INSIDE THIS EDITION:
When investors hear blockchain, most have only a vague understanding of what it is based on brief soundbites heard in the financial media. However, it is important for investors to begin to truly understand the business case for blockchain, especially as blockchain technology continues to be adopted and stands to create major opportunities across sectors.
At a basic level, blockchain is simply a shared ledger that cannot be altered which allows for the recording and tracking of assets in a network. Assets that can be recorded and tracked on this network include homes, cars, cash, land, patents, and brands. Almost anything that has a value attached to it can be put on the blockchain and traded. The most notable value-add over traditional transaction systems is that the blockchain eliminates intermediaries, thus simplifying processes, making transactions faster, improving security, and reducing transaction costs.
The chart below is an easy-to-follow representation of how blockchain works at a high level.
These benefits deliver the true value of blockchain. In business, users and entities can use blockchain to share a transaction ledger, set secure permissions, execute smart contracts, and have network transactions verified.
This is all made possible by having various participants play specific roles that guarantee the blockchain’s smooth functioning. The participants and roles are:
- Blockchain users, who join a network and conduct transactions on the blockchain.
- Regulators, who are granted special auditing permissions to oversee transactions that occur on the blockchain. These participants are often prohibited from conduction transactions on the blockchain networks they regulate.
- Blockchain developers, who create applications and smart contracts that run on the blockchain and allow users to execute transactions.
- Network operators, who have permissions and authority to define, create, manage, and in many ways, monitor the blockchain network. Usually, each business operating a blockchain network will have a network operator.
- Certificate authority, who issues and manages certificates required to run a permissioned blockchain. A good example is when a user needs to be issued a certificate to execute transactions on the blockchain network.
These participants and the blockchain technology as a whole help remove many of the frictions that have historically existed when executing business transactions. For example, imperfect information refers to incorrect or inconsistent information between users of traditional transaction systems that cause poor decision-making and wasted time attributed to reconciliation processes. Or inaccessible information, which refers to storage, processing, sharing, and analytical constraints found in traditional transaction systems. These are just two of the many other frictions blockchain can eliminate.
Many believe removing these frictions will form the basis for the evolution of both the blockchain and businesses across industries and sectors, as well as accelerate the flow of capital.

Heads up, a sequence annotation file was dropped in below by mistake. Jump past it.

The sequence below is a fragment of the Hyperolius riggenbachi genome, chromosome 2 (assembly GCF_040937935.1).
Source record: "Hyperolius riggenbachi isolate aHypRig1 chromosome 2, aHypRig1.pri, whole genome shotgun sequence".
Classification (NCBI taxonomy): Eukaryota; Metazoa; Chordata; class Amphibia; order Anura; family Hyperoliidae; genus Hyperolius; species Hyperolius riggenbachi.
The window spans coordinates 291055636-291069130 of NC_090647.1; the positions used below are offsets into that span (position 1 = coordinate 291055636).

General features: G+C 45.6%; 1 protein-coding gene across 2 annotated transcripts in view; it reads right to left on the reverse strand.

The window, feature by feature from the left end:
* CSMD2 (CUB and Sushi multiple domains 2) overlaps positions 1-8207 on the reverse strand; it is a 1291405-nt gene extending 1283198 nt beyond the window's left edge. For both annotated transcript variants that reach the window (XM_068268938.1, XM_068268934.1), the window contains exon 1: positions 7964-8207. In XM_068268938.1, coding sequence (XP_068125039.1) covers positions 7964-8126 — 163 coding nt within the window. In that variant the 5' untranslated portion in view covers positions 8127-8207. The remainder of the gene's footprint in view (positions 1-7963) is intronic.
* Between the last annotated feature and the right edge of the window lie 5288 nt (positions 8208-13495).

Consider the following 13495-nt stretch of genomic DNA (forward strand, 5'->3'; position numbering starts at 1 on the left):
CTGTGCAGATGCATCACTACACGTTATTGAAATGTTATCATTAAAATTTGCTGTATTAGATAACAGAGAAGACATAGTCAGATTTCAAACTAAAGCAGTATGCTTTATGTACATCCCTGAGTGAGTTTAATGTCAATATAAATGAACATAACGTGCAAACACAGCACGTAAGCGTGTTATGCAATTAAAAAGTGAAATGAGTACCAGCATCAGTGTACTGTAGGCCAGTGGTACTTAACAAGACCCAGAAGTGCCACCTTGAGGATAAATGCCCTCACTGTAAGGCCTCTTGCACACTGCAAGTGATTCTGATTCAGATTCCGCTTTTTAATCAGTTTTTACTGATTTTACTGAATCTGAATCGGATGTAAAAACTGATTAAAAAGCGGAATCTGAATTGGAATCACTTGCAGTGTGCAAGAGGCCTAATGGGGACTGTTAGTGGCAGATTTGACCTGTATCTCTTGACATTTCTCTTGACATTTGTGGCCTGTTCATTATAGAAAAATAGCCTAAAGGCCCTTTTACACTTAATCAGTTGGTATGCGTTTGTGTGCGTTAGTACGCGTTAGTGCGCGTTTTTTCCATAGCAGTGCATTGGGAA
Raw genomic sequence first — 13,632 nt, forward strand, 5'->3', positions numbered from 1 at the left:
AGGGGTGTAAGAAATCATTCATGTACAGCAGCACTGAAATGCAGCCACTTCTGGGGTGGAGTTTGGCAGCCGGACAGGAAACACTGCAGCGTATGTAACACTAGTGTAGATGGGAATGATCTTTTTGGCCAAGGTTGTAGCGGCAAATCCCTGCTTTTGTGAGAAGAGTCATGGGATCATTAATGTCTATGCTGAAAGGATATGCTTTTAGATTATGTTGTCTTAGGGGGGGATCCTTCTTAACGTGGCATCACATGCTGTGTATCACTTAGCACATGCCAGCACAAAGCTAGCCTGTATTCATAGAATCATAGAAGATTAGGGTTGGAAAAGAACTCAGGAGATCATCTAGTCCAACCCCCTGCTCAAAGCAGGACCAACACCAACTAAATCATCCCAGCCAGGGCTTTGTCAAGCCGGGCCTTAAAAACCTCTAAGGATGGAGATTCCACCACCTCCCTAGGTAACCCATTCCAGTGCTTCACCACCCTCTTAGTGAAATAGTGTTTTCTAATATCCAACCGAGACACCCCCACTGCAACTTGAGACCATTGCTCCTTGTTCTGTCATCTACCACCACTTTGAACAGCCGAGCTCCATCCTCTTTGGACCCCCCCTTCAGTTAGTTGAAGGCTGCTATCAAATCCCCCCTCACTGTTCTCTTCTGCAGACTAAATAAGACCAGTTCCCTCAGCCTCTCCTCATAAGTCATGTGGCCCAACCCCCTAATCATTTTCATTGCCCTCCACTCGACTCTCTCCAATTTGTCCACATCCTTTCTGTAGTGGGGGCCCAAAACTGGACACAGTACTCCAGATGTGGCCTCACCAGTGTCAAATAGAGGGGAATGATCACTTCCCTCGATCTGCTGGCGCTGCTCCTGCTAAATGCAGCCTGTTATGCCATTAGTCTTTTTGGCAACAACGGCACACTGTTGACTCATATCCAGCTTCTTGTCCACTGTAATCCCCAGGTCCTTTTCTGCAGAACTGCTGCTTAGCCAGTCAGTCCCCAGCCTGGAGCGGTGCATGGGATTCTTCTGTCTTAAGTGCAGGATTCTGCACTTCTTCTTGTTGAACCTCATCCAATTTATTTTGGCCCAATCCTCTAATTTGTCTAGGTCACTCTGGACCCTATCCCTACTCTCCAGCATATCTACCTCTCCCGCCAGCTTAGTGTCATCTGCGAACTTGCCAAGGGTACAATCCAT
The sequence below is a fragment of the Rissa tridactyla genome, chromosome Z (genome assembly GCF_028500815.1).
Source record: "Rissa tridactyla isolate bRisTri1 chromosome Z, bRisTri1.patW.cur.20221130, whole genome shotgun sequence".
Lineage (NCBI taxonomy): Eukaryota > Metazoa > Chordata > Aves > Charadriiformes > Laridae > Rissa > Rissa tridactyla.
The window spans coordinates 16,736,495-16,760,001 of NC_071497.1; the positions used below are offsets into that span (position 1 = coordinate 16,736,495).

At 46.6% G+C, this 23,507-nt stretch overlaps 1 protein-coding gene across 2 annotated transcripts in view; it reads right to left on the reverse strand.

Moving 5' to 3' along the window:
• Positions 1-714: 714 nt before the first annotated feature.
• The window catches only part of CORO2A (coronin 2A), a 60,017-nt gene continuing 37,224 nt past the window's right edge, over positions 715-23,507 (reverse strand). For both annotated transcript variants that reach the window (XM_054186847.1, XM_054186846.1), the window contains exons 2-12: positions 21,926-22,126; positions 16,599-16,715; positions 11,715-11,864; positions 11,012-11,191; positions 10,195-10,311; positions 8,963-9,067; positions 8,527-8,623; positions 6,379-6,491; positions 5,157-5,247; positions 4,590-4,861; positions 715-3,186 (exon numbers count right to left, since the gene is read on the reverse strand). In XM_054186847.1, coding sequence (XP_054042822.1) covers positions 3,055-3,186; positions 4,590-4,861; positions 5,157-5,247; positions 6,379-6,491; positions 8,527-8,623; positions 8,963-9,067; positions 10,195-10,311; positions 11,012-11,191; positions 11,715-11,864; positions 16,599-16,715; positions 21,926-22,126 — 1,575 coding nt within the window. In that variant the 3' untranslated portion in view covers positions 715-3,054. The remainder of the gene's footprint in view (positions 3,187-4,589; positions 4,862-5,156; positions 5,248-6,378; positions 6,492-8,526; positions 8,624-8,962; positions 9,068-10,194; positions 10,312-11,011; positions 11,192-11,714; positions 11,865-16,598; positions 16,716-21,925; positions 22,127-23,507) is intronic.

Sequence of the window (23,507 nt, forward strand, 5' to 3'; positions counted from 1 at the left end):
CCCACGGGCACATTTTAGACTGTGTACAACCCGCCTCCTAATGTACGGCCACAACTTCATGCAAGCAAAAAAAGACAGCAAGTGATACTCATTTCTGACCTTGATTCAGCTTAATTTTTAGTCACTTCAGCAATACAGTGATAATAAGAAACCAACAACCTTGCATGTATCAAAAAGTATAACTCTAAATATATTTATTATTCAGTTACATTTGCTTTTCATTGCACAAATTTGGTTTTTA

Since we are talking about impacts on business, let’s look at a simple hypothetical case study to illustrate how valuable the blockchain can be for a business. In the case study below, we study a fictitious grocery store looking to resolve challenges associated with its supply chain. Namely, they are seeking to make their supply chain more transparent and increase the efficiency of goods tracking.
Due to a lack of transparency in its food supply chain and inefficient processes, our fictitious grocery store chain has difficulty tracking and identifying its products. In a grocery retailer’s supply chain, this can become a major problem, especially because food can become contaminated and cause illness to its consumers.
While a traditional database might be able to solve some of the issues, they still would require validation of data by different parts of the supply chain which not only is prone to error and alteration but also considerably slows down the process which really can cause delays in getting contaminated food off the shelves.
Instead, the grocery retailer turns to a blockchain-based solution designed to improve the data exchange between supply chain participants and enable them to identify and track products more quickly. To accomplish this task, the grocery retailer inputs data for each product into a private blockchain that eliminates the need to validate data. It is all housed on the blockchain, so data validation is no longer necessary. This improves traceability, speed, and efficiency throughout the supply chain.
Rather than taking three days to get all the information properly validated, it can now be done on the same day. In other words, through this implementation of blockchain technology, our hypothetical retailer effectively eliminates the need for any data validation process, has supply chain data that is unalterable thus making the data extremely accurate, and, more importantly, speeds up all supply chain processes.
This is a big win for the retailer and the consumer because, with improved speed, it can help the retailer pull goods from their shelves much more quickly, if and when there is a recall, as an example, which mitigates risk to the retailer, cuts costs, and limits the risk to the consumer.
For the investors, blockchain in this case improves operational efficiency and cuts costs for the retailer which might translate into improving margins, reduced liabilities, and stronger growth. It is why we believe going forward investors should learn more about blockchain and how it might be leveraged to boost corporate results. After all, corporate profits have been shown to correlate with stock returns over time.
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